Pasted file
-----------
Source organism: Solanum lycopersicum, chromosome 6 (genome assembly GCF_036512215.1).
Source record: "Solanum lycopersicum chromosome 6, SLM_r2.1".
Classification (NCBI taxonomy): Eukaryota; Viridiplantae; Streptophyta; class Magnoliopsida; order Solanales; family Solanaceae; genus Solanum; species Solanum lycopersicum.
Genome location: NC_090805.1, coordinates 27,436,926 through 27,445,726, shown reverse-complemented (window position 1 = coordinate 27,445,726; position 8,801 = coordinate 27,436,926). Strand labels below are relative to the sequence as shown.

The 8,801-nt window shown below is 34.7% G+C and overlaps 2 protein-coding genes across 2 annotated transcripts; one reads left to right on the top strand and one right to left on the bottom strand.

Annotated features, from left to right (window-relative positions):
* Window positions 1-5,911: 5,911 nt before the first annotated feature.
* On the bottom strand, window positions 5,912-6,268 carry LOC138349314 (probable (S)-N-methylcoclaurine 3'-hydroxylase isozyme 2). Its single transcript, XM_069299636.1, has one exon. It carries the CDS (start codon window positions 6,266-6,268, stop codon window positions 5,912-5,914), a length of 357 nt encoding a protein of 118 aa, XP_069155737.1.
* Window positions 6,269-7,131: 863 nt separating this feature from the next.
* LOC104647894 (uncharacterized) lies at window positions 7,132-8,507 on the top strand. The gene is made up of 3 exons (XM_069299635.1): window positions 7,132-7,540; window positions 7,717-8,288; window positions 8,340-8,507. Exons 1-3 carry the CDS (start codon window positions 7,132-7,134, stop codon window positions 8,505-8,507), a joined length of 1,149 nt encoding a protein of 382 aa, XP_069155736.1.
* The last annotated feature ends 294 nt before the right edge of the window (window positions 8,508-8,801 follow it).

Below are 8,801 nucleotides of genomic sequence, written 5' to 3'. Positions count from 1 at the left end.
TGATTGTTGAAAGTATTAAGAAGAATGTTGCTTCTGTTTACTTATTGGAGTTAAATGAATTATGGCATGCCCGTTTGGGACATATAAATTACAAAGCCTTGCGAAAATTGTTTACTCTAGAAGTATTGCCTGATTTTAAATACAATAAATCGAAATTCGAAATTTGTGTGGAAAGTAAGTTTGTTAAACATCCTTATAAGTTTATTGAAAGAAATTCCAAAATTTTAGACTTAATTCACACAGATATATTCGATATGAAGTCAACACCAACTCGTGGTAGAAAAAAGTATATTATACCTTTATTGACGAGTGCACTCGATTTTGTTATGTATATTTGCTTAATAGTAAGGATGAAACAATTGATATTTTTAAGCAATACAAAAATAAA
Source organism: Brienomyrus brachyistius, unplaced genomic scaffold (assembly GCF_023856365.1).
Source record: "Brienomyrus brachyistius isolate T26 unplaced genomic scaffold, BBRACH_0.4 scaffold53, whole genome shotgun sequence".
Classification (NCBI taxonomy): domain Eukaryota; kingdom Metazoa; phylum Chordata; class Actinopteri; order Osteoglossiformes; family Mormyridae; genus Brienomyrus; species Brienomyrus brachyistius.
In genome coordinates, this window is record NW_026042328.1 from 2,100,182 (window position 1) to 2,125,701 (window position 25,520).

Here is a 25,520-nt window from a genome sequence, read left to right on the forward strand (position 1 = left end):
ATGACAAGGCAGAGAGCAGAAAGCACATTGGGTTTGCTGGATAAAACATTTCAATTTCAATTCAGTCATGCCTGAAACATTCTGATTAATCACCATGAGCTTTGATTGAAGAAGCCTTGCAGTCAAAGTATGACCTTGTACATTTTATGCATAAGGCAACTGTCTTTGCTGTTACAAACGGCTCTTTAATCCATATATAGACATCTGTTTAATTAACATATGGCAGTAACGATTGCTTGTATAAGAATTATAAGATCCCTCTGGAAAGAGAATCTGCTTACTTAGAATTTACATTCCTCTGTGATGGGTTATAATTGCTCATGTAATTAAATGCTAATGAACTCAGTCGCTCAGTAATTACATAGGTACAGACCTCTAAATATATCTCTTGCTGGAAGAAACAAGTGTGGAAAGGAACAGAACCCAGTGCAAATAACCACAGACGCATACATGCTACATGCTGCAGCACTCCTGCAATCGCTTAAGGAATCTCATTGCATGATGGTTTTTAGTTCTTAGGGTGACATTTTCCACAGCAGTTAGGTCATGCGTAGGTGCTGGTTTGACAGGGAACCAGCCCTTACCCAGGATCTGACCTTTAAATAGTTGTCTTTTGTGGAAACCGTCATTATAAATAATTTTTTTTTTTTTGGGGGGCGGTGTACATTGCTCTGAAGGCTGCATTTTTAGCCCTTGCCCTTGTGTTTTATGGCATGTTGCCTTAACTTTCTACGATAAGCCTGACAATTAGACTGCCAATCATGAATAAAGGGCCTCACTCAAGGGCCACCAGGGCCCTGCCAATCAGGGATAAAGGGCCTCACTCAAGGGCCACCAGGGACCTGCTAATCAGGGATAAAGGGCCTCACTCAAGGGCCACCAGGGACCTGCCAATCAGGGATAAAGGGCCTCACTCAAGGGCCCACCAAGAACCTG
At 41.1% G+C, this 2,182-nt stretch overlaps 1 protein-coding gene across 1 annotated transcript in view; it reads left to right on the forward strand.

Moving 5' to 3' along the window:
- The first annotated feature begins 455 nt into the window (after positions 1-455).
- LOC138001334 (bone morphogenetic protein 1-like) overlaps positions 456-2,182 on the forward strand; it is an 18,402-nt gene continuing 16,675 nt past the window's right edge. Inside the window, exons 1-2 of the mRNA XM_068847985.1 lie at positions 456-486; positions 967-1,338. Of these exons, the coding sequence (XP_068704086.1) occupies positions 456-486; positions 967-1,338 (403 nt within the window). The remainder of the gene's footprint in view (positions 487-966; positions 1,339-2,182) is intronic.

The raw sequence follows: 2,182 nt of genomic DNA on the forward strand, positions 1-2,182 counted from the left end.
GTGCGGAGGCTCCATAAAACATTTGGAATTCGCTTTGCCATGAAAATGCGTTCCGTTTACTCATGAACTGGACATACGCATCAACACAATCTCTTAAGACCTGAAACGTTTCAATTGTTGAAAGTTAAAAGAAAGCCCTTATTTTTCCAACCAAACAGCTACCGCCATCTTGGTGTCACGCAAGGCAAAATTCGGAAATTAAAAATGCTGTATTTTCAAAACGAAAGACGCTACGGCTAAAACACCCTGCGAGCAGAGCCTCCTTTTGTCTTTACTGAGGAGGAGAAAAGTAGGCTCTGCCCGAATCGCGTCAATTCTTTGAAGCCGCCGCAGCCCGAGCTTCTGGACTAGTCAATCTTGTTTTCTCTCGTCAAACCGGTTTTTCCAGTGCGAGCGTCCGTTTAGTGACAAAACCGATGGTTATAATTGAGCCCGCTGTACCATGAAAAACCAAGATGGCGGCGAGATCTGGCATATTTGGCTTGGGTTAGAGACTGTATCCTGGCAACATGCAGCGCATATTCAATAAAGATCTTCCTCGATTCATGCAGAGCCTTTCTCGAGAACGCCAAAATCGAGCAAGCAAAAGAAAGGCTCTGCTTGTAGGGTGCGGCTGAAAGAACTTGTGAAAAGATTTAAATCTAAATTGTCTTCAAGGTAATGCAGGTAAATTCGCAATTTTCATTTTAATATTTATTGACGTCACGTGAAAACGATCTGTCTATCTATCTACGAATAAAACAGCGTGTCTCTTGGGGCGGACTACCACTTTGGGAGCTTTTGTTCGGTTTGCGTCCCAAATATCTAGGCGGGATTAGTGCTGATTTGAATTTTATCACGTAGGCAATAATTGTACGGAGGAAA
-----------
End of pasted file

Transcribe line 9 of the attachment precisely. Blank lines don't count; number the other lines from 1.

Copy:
* Window positions 6,269-7,131: 863 nt separating this feature from the next.